- Into your system from a USB flash drive
- In a virtual machine
- Errors you may encounter
When you mount an ISO image as a virtual disk, this happens at the OS level. Not at the hardware level. When your running operating system stops, the virtual device goes away. So it is not possible to boot a physical machine from a virtual drive.
Whether or not you need to create physical installation media depends on how you want to install Ubuntu:
- If you want to install it separately from Windows (either alongside it or replacing it) then you need to create real physical installation media. You can burn the ISO image to a DVD (or to a CD, if you’re installing Ubuntu 12.04 or earlier). Or you can write it to a USB flash drive.
- If you want to install it inside Windows (i.e. contained within the pre-existing Windows partition and booted using the Windows boot loader), then you do not need to create physical installation media.
Installing Linux from USB flash drive
Get the needed material:
- Ubuntu Desktop 18.04 LTS [link]
- Rufus (free open source USB stick writing tool) [link]
- 4 Gb or larger stick/flash drive
Create a bootable USB stick/flash drive:
- Run Rufus and complete the fields, selecting your Ubuntu ISO file and your device.
- Rufus may need to automatically download additional files. Let it do it.
- Rufus asks whether write an ISO or DD. Select ISO.
- Remember: All data stored in the device will be deleted.
Install Ubuntu from the USB stick/flash drive:
- Go to the UEFI menu > firmware options. Once there, activate the options for making the computer boot from the USB device. Make sure Rufus created a correct bootable USB device or computer may not detect a bootable USB.
- Restart the PC and installation will begin.
- Install Ubuntu desktop
- Create a bootable USB stick on Windows
- Make a full portable installation on a USB HDD
Installing Linux (Ubuntu) in a Virtual machine (VMware WP)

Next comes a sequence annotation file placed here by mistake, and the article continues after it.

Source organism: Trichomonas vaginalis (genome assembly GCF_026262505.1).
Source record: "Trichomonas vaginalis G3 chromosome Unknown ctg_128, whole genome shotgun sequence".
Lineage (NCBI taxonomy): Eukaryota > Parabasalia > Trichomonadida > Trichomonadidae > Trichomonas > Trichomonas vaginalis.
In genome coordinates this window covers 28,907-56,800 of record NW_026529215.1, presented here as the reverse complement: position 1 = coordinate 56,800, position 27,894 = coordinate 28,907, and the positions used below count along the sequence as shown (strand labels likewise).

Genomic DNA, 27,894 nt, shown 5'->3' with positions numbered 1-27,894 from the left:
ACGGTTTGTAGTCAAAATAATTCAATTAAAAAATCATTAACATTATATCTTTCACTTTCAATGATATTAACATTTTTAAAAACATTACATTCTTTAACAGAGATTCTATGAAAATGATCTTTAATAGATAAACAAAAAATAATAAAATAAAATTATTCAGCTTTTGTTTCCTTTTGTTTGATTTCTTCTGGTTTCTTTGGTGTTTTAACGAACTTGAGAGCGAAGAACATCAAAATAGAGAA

Download the needed software:
Create a virtual machine with Ubuntu inside:
- Install the virtual machine (VMware)
- Run it and select “Create a new virtual machine”
- Select “Installer disc image file (iso)” and select your Ubuntu iso file
- Select a few installation options
- Restart your system
Errors you may encounter
Error: Intel VT-x is disabled: [link]
Modern CPUs include hardware virtualization features that help accelerate virtual machines. Those features aren’t always enabled by default. In order to work , these virtual machine apps need hardware acceleration features built into modern CPUs. For Intel CPUs, this means Intel VT-x hardware acceleration. For AMD CPUs, it means AMD-V hardware acceleration. Reasons why this error message may appear:
- The hardware acceleration feature may be disabled. On systems with an Intel CPU, the Intel VT-x feature can be disabled via a BIOS or UEFI firmware setting. In fact, it’s often disabled by default on new computers. On systems with an AMD CPU, this won’t be a problem. The AMD-V feature is always enabled, so there’s no BIOS or UEFI setting to change.
- Microsoft’s Hyper-V is installed. It’s greedy and takes over those hardware acceleration features, so other virtualization apps won’t be able to access them.
- Turn Intel VT-x on in your BIOS or UEFI firmware: Old PCs use BIOS, modern PCs use UEFI.
- BIOS: Access to it pressing the appropriate button when PC is first booting.
- UEFI: Restart the computer while pressing shift. Usual route: Solve problems > Advanced options > UEFI firmware configuration > Restart > Configuration > Intel Virtual Technology > Enable.
- Uninstall Hyper-V: Control panel > Uninstall a program > Turn Windows features on or off > (clear Hyper-V checkbox).
Error: Ubuntu isn’t fullscreen inside the virtual machine
- In VMware virtual machine go to: “Player > Manage > Install VMware tools”. This will install VMware tools in your guest OS.
- Restart the virtual machine.
In: “Player > Manage > Virtual machine settings > Display” you can make some display configurations (maybe you can only modify values here before opening the virtual machine).
Error: Keyboard has wrong characters
In the “Configuration” menu (it’s at the top right corner) > Region and language > Input sources > Spanish (to install that language go to “Manage installed languages”).
Share folders with the host
In the screen where you select the virtual machine you want to boot, select “Edit virtual machine settings” (of a certain virtual machine) and go to the “Options” > “Shared folder“. There, you can select the directories from the host that you want to be accessible from your virtual machine.
How to connect sensors to the virtual machine using a switch
- Change the network connection of the virtual machine to “Bridged” (connected directly to the physical network) (Virtual machine settings/Network adapter/Network connection/Bridged).
- Cambiar la IP del PC para que coincida con la del switch (Centro de redes y recursos compartidos/”your_conexion”/Cambiar la configuración del adaptador/Protocolo de Internet versión 4 (TCP/IPv4)/Usar la siguiente dirección IP). Ejemplo: Si el switch tiene IP 192.168.1.1, entonces cambia la de tu PC conectado al switch a, por ejemplo, 192.168.1.70.